Searchable abstracts of presentations at key conferences in endocrinology
Endocrine Abstracts (2016) 44 EP108 | DOI: 10.1530/endoabs.44.EP108

SFEBES2016 ePoster Presentations (1) (116 abstracts)

Transient thyrotoxicosis following external beam radiotherapy to the neck

Ritwika Mallik , Swarupini Ponnampalam & James Ahlquist

Southend Hospital, Westcliff on Sea, UK.

Hypothyroidism is a recognised late complication of radiotherapy to the neck. However, radiation-induced thyrotoxicosis is not generally considered, and may not be diagnosed. We report a case of transient thyrotoxicosis following radiotherapy to the neck.

A 71-year-old man with supraglottic squamous cell carcinoma was treated with 65Gy radiotherapy, delivered by volumetric arc therapy in 38 fractions. During radiotherapy he became confused. Three days after completing radiotherapy a blood test revealed thyrotoxicosis: TSH<0.01 mU/l, fT4 36.5 pmol/l, fT3 10.1 pmol/l. On examination he had fine tremor, increased sweating and tenderness over the anterior neck. There were no signs of thyroid eye disease. There was no past history or family history of thyroid disease. Radiation-induced thyroiditis was suspected, and thionamide treatment was not given. Four days later fT4 had fallen to 24.8 pmol/l. TPO antibody and TSH-receptor antibody were negative. After 6 weeks thyroid function had returned to normal, TSH 3.05 mU/l, fT4 12.5 pmol/l. A thyroid uptake scan was planned but was not performed.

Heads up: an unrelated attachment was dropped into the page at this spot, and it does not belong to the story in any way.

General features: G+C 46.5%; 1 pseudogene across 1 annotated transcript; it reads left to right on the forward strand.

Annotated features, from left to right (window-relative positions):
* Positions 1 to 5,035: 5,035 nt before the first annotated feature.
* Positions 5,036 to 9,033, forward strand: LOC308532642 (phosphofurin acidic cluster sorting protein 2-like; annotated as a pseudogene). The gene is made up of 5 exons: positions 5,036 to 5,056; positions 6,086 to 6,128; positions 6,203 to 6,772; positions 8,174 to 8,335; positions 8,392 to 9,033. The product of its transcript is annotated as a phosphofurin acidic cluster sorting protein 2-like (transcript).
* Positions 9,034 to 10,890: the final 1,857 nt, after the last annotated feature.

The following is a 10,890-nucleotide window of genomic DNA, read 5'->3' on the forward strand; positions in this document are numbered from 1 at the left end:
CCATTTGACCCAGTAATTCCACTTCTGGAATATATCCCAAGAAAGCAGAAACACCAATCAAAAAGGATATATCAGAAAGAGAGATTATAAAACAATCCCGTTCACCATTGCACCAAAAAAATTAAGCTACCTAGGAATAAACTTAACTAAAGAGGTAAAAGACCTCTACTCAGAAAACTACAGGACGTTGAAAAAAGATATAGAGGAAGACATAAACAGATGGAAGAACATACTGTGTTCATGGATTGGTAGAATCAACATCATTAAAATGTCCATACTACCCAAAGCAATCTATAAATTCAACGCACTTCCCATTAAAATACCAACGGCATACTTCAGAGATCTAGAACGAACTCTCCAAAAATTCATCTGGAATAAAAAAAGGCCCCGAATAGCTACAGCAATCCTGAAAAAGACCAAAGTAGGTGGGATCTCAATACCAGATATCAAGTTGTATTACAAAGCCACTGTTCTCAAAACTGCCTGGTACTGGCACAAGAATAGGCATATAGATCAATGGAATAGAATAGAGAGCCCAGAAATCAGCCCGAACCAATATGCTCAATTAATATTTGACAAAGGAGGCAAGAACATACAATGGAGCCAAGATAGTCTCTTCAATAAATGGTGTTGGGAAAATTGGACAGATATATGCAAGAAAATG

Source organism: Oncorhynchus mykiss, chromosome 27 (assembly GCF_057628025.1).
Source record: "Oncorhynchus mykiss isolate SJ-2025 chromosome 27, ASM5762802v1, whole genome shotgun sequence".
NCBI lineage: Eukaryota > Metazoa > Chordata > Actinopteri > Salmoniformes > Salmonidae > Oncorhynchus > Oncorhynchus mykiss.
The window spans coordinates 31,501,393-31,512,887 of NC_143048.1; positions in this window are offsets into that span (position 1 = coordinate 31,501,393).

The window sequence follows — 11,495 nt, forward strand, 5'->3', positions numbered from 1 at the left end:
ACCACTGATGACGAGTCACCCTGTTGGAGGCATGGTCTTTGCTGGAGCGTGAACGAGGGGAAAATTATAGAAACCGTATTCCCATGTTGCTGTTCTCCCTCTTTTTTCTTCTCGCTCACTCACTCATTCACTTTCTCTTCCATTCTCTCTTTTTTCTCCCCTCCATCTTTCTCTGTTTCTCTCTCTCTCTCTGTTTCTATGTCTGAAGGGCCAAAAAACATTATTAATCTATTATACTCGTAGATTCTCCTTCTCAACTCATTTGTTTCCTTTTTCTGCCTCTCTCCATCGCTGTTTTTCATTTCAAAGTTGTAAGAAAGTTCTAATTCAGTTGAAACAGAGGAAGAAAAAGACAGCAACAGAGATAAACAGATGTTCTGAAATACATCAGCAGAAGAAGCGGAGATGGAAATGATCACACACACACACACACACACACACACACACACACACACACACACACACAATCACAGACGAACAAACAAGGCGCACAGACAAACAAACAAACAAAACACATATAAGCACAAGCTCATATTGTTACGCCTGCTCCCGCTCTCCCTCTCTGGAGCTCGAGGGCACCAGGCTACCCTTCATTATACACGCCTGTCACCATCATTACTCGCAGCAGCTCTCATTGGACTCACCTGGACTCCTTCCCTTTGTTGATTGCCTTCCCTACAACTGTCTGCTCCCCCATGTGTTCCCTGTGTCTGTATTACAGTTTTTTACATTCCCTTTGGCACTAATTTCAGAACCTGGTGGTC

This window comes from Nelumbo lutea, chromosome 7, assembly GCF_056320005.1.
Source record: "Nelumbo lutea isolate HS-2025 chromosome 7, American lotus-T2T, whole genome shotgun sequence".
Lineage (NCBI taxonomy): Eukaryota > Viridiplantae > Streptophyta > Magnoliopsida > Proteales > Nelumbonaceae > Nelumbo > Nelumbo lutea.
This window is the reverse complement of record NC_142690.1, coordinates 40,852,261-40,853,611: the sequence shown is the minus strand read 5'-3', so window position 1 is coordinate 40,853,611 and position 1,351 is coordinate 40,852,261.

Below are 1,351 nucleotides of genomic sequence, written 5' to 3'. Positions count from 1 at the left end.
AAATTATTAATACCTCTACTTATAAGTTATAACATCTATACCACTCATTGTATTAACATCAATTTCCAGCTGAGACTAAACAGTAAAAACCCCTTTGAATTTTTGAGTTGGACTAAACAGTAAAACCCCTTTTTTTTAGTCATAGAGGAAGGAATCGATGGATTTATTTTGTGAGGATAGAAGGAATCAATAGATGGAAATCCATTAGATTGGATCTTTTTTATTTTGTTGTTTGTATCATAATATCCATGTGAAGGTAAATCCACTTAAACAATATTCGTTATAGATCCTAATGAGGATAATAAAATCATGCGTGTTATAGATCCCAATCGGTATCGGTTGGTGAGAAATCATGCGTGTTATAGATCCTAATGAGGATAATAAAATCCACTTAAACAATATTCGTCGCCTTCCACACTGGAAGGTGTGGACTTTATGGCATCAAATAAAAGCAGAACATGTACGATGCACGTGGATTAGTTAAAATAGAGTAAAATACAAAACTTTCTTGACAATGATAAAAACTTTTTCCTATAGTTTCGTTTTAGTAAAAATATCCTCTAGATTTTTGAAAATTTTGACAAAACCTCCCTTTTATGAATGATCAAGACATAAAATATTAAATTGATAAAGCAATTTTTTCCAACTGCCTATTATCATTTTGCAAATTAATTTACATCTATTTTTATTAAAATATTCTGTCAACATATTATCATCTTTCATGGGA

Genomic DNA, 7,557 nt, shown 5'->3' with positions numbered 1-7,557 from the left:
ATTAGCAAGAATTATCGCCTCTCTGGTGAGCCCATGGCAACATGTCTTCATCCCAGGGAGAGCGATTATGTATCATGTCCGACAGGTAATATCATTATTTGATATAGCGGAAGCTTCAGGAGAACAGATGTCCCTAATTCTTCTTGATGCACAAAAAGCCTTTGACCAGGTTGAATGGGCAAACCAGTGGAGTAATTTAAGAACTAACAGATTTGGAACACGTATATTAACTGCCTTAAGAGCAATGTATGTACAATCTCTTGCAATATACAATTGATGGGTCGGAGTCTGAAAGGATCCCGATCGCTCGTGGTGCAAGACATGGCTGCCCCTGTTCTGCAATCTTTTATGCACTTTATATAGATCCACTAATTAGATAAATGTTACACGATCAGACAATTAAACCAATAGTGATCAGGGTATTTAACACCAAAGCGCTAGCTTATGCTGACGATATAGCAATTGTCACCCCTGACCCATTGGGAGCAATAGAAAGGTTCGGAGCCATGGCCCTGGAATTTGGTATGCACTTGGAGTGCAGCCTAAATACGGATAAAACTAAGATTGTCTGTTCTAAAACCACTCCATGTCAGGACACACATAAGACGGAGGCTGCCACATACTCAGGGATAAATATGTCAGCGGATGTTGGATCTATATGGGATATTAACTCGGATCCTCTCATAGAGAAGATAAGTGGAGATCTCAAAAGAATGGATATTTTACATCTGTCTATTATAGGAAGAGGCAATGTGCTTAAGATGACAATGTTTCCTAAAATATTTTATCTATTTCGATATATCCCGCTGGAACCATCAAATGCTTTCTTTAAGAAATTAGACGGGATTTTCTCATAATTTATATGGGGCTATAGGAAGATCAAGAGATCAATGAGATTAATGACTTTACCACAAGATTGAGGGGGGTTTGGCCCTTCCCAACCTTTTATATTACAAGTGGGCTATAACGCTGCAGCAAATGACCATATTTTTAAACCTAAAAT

It is well recognised that radiotherapy to the neck may lead to late hypothyroidism. However, radiation-induced thyrotoxicosis may not be generally recognised. There have been isolated reports of thyrotoxicosis due to Graves’ disease developing years after neck radiotherapy. In this case, the early development of transient thyrotoxicosis indicates the diagnosis of radiation-associated thyroiditis.

In an oncology setting the clinical features of tachycardia and sweating may be mistaken for acute illness such as sepsis, and thyrotoxicosis may not be diagnosed. We suggest that if thyrotoxicosis develops soon after neck radiotherapy, thyroiditis should be suspected, treatment with thionamides should not be given, and thyroid status should be monitored closely for resolution and progression to hypothyroidism. Awareness of this condition by endocrinologists and oncologists will help avoid inappropriate treatment and will ensure appropriate monitoring and follow-up.

Volume 44

Society for Endocrinology BES 2016

Brighton, UK
07 Nov 2016 - 09 Nov 2016

Society for Endocrinology 

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